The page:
These restrictions are then manifested in self-induced starvation in women with anorexia nervosa and binge-purge behaviour in women with bulimia nervosa. Anorexia is characterised by distorted body image and excessive dieting â with a pathological fear of becoming fat, according to the American Diagnostic and Statistical Manual of Mental Disorders (DSM-5). Bulimia, says DSM-5, is characterised by frequent episodes of binge eating followed by inappropriate behaviours such as self-induced vomiting to avoid weight gain. Although anorexia and bulimia are two different illnesses, they both involve one common denominator addictive behaviour.
In her talk at the Mindfulness Matters Conference that I attended last September, dietician Dr Julie Deane-Williams described the nature of this war as the obsessive-compulsive behaviour in which the person’s choice of substance for abuse is food, or the lack of it. Eating disorders are process addictions, where the person fails to separate what is concrete from what is symbolic a symptom that can also be connected to body dysmorphia. While the results of such disorders are physical, the cause is, more often than not, one of spiritual and emotional emptiness. And the cost of the war?
Of all psychiatric illnesses, anorexia and bulimia have the highest risk of mortality. Among adolescents with eating disorders, 7.8 out of 100 cases end in death; among adults, 10.7. The reason behind these fatalities lies in the fact that both anorexia and bulimia are said to be among the most resistant-to-treatment’ psychiatric disorders in the world. Cue mindfulnessâ Meditation and mindfulness are not just about sitting cross-legged in a room of burning incense. Mindfulness is an invitation to recognise the spaciousness that is the mind (and meditation is the activity that helps us to do this).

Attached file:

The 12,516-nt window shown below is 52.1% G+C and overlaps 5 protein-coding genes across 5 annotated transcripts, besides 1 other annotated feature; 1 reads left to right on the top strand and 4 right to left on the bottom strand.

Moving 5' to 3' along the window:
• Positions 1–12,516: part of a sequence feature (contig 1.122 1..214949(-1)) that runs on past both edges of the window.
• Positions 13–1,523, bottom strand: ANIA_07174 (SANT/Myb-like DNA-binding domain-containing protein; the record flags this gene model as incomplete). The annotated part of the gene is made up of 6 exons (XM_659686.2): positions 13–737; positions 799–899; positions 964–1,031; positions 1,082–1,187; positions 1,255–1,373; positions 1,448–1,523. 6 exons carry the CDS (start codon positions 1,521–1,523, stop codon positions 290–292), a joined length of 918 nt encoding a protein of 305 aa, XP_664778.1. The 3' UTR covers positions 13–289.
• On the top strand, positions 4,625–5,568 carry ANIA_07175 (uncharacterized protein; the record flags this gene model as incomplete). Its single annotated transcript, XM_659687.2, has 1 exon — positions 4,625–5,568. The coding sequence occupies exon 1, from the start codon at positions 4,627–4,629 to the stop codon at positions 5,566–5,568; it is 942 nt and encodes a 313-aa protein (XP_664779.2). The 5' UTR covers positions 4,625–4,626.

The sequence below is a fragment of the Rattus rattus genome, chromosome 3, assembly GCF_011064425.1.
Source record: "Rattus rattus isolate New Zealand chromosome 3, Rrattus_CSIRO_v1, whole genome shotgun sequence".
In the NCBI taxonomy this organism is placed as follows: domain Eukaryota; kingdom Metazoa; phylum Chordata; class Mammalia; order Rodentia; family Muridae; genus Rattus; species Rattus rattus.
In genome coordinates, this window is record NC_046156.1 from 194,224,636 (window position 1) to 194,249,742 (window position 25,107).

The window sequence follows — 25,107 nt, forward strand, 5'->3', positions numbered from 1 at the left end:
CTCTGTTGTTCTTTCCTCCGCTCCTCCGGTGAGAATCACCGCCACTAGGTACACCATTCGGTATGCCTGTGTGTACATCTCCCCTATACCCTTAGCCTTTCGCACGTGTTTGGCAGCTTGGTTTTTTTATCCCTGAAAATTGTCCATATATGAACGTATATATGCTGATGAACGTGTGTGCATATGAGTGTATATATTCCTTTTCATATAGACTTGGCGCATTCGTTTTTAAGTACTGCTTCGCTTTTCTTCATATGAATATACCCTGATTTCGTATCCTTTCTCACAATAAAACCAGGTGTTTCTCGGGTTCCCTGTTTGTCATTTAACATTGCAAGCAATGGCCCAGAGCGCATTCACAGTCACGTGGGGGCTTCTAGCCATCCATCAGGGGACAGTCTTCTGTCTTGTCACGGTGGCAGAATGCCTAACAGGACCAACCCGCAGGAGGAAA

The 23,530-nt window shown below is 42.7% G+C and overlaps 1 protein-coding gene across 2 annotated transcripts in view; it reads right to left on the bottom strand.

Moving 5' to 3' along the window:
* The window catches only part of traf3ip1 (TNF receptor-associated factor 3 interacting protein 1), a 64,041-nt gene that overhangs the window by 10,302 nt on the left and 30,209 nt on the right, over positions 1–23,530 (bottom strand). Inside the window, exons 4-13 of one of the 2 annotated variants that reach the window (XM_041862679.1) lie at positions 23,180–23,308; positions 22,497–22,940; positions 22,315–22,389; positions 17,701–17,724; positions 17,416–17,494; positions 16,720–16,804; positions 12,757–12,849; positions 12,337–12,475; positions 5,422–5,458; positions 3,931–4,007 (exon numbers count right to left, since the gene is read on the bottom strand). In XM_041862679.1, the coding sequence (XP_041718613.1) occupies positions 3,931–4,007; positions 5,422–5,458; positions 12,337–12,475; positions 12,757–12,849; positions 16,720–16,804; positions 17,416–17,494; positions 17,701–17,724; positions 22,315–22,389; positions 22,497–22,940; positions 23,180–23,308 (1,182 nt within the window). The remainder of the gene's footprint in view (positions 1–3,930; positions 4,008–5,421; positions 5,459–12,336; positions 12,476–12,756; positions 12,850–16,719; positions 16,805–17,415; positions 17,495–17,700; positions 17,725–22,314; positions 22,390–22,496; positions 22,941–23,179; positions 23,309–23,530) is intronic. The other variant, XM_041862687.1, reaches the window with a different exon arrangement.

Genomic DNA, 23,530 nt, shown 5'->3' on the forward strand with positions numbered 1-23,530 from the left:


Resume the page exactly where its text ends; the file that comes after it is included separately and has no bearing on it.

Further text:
Its aim is to give you a better appreciation of the present moment; to not get lost in thought, distracted or overwhelmed by emotion, but instead to be in the here-and-now and to simply observe your feelings, behaviour and experiences, without giving judgment. The results? Mindfulness practice possibly leads to reduced suffering and increased wellbeing. But we need to know how to do it. We need an exercise and a framework. Dr Jean Kristeller is a professor of psychology at Indiana State University in the US, and is the pioneer behind a programme called Mindfulness-Based Eating Awareness Training (or MB-EAT).
Its objective is to teach individuals about understanding food and how the mind and the body work together. One exercise involves eating a raisin very slowly, paying close attention to every aspect of it; from exploring its colour and shape, to the senses evoked through its smell, placing it between your lips and, finally, feeling the raisin rolling around in your mouth before gently biting into it. The aim of the exercise is to be aware of what you are eating and to focus all your attention on the act. Along with the raisin exercise, the programme incorporates a body scan, sitting and walking meditation and yoga, ending off with two sessions on relapseprevention plans.
Here, I’ve only touched on a conversation that is happening on a global scale. It is not suggested that mindfulness is a certain cure for eating disorders or for any other life-threatening condition. But it does open up a whole new way for women struggling with disordered eating to be at peace with themselves. Women who have been through mindfulness programmes like MB-EAT leave with a stronger sense of self; and many manage to turn their battles with food and weight into a healthier perspective and lifestyle. Mindfulness is therefore a topic worth talking about. All you need to do is to start by taking 10 minutes out of your day to do nothing no talking, no texting, no emailing, no chewing absolutely nothing. Focus on that, and you’re on your way to mastering mindfulness.